|P.L. Travers as an actress|
TRAVERSMy Zen master, because I’ve studied Zen for a long time, told me that every one (and all the stories weren’t written then) of the Mary Poppins stories is in essence a Zen story. And someone else, who is a bit of a Don Juan, told me that every one of the stories is a moment of tremendous sexual passion, because it begins with such tension and then it is reconciled and resolved in a way that is gloriously sensual.
INTERVIEWERSo people can read anything and everything into the stories?
TRAVERSIndeed. A great friend of mine... said, “I have to tell you that I loathe children’s books.” And I said to him, “Well, won’t you just read this just for my sake?” And he said grumpily, “Oh, very well, send it to me.” I did, and I got a letter back saying: “Why didn’t you tell me? Mary Poppins with her cool green core of sex has me enthralled forever.”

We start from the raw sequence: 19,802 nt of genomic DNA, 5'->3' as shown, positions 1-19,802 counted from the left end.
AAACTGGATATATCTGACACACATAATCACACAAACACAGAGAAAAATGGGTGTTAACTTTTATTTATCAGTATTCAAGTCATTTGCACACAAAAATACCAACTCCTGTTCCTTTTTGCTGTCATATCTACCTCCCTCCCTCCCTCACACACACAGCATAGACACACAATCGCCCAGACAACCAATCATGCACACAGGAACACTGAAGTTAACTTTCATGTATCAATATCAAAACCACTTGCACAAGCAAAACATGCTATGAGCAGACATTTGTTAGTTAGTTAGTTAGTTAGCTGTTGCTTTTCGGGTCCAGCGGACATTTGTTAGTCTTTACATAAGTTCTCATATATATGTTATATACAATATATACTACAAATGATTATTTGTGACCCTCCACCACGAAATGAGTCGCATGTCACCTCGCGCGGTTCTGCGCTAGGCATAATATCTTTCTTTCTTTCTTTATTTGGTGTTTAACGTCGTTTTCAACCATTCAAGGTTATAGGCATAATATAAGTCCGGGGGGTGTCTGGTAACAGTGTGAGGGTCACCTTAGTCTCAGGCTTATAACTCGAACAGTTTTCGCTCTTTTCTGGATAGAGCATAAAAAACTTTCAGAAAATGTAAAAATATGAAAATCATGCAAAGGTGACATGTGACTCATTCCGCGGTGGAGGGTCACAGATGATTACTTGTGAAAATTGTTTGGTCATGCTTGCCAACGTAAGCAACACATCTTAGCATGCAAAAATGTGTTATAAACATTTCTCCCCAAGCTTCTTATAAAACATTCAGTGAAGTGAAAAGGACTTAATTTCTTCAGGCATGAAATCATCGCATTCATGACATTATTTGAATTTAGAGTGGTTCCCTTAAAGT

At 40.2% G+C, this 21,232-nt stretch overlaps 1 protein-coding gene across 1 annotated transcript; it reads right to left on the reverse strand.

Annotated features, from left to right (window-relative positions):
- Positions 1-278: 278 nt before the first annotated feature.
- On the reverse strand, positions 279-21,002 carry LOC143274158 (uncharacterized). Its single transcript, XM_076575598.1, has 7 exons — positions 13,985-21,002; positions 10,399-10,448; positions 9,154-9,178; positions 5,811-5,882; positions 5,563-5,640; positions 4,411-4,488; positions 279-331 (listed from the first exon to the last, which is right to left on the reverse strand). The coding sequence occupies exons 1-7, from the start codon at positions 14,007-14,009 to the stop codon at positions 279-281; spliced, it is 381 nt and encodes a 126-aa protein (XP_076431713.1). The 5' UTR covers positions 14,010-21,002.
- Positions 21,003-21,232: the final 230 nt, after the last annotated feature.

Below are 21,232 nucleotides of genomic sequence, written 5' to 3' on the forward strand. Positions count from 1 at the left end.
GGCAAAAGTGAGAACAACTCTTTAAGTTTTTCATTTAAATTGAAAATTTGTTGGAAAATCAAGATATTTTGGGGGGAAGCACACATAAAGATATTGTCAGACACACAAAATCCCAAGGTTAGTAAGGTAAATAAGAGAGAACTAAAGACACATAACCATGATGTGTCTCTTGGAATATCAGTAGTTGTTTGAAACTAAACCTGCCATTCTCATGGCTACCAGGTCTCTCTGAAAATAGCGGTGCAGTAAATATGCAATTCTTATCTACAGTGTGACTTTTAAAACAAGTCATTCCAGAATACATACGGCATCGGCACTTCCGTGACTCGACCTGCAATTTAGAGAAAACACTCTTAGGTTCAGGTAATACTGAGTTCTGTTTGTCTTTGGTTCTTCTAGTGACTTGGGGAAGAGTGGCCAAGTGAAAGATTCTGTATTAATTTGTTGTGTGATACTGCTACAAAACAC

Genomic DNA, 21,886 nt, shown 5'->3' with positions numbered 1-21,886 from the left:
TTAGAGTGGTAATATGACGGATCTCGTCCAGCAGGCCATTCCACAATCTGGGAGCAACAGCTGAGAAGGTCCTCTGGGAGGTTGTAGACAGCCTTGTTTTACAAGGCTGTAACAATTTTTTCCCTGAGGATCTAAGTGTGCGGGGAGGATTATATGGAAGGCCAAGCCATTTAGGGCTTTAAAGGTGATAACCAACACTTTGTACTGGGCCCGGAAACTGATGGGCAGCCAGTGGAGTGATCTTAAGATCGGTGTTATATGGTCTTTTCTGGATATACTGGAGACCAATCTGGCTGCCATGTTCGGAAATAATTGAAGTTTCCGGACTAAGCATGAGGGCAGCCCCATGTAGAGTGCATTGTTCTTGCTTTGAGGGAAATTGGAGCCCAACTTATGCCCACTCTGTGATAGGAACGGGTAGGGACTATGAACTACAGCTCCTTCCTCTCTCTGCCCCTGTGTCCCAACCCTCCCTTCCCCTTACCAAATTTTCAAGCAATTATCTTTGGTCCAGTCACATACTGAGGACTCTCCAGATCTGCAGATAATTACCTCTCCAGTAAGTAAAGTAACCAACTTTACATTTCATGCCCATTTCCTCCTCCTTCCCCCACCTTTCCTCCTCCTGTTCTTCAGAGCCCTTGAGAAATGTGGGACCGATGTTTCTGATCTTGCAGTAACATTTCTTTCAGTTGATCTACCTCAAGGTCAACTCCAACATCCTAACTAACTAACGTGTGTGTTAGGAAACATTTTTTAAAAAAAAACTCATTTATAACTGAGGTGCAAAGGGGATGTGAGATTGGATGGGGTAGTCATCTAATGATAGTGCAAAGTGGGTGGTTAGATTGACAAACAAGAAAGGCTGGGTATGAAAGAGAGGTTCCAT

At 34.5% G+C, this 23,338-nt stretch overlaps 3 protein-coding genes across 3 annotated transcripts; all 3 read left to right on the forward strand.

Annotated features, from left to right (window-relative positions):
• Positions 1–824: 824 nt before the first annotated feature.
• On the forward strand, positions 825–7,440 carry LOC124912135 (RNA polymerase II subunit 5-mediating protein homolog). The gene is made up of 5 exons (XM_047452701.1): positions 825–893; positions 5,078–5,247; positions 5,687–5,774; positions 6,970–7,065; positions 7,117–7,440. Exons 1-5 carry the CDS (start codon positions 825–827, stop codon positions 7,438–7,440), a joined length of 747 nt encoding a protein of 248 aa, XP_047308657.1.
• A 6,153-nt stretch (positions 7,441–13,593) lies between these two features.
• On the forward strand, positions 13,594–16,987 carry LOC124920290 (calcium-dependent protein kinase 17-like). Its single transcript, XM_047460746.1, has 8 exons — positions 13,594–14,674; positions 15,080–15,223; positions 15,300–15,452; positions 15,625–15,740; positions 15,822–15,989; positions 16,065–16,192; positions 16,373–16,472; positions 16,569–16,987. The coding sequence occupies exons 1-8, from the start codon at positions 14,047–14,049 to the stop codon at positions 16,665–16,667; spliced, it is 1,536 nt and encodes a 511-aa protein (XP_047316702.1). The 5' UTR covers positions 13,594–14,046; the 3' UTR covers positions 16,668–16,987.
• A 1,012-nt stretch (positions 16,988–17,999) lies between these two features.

|Disney with Travers (right)|
As for realism in Saving Mr. Banks, there's plenty of truths mixed with questionable moments. The filmmakers make use of Traver's recordings and letters between Disney, Travers, the Shermans, and writer Don DaGradi (tapes of Travers can be heard in the end credits). They also had access to a documentary called The Shadow of "Mary Poppins". But despite a hands-off effort by Disney brass in the making of the film, some critics had a hard time looking at the film without thinking it was a clever marketing tool to re-promote one of the studio's most famous films.